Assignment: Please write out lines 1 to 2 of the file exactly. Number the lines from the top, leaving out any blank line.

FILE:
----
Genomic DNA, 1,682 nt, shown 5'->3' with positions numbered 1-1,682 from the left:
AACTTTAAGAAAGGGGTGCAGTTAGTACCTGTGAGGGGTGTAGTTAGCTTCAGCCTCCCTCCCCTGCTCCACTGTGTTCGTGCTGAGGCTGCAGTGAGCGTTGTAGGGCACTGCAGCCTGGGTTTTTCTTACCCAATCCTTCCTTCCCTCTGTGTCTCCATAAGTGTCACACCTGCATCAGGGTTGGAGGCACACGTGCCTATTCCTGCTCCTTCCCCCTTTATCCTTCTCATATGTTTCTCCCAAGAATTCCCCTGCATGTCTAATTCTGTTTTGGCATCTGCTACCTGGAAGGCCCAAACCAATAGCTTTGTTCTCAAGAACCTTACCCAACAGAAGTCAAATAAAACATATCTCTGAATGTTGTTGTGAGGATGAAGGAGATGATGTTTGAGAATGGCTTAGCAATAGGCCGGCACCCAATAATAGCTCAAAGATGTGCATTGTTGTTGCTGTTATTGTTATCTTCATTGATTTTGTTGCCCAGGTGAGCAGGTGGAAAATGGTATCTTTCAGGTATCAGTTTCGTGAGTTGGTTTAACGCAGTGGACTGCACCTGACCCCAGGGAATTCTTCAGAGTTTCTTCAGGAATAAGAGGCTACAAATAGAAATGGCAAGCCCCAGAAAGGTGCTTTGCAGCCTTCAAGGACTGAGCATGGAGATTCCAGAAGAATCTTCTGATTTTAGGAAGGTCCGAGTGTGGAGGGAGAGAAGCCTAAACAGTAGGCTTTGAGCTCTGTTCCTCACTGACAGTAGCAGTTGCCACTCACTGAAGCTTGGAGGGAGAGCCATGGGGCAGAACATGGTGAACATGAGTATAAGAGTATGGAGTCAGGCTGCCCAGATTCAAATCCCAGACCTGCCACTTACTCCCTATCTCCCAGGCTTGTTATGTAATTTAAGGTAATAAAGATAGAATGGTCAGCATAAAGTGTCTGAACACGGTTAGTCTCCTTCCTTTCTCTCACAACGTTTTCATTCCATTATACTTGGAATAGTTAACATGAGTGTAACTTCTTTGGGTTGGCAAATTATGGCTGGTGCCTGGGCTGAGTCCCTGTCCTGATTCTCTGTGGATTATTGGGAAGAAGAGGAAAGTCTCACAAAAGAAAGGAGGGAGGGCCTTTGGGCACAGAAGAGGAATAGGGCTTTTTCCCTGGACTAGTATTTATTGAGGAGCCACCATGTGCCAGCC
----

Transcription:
Genomic DNA, 1,682 nt, shown 5'->3' with positions numbered 1-1,682 from the left:
AACTTTAAGAAAGGGGTGCAGTTAGTACCTGTGAGGGGTGTAGTTAGCTTCAGCCTCCCTCCCCTGCTCCACTGTGTTCGTGCTGAGGCTGCAGTGAGCGTTGTAGGGCACTGCAGCCTGGGTTTTTCTTACCCAATCCTTCCTTCCCTCTGTGTCTCCATAAGTGTCACACCTGCATCAGGGTTGGAGGCACACGTGCCTATTCCTGCTCCTTCCCCCTTTATCCTTCTCATATGTTTCTCCCAAGAATTCCCCTGCATGTCTAATTCTGTTTTGGCATCTGCTACCTGGAAGGCCCAAACCAATAGCTTTGTTCTCAAGAACCTTACCCAACAGAAGTCAAATAAAACATATCTCTGAATGTTGTTGTGAGGATGAAGGAGATGATGTTTGAGAATGGCTTAGCAATAGGCCGGCACCCAATAATAGCTCAAAGATGTGCATTGTTGTTGCTGTTATTGTTATCTTCATTGATTTTGTTGCCCAGGTGAGCAGGTGGAAAATGGTATCTTTCAGGTATCAGTTTCGTGAGTTGGTTTAACGCAGTGGACTGCACCTGACCCCAGGGAATTCTTCAGAGTTTCTTCAGGAATAAGAGGCTACAAATAGAAATGGCAAGCCCCAGAAAGGTGCTTTGCAGCCTTCAAGGACTGAGCATGGAGATTCCAGAAGAATCTTCTGATTTTAGGAAGGTCCGAGTGTGGAGGGAGAGAAGCCTAAACAGTAGGCTTTGAGCTCTGTTCCTCACTGACAGTAGCAGTTGCCACTCACTGAAGCTTGGAGGGAGAGCCATGGGGCAGAACATGGTGAACATGAGTATAAGAGTATGGAGTCAGGCTGCCCAGATTCAAATCCCAGACCTGCCACTTACTCCCTATCTCCCAGGCTTGTTATGTAATTTAAGGTAATAAAGATAGAATGGTCAGCATAAAGTGTCTGAACACGGTTAGTCTCCTTCCTTTCTCTCACAACGTTTTCATTCCATTATACTTGGAATAGTTAACATGAGTGTAACTTCTTTGGGTTGGCAAATTATGGCTGGTGCCTGGGCTGAGTCCCTGTCCTGATTCTCTGTGGATTATTGGGAAGAAGAGGAAAGTCTCACAAAAGAAAGGAGGGAGGGCCTTTGGGCACAGAAGAGGAATAGGGCTTTTTCCCTGGACTAGTATTTATTGAGGAGCCACCATGTGCCAGCC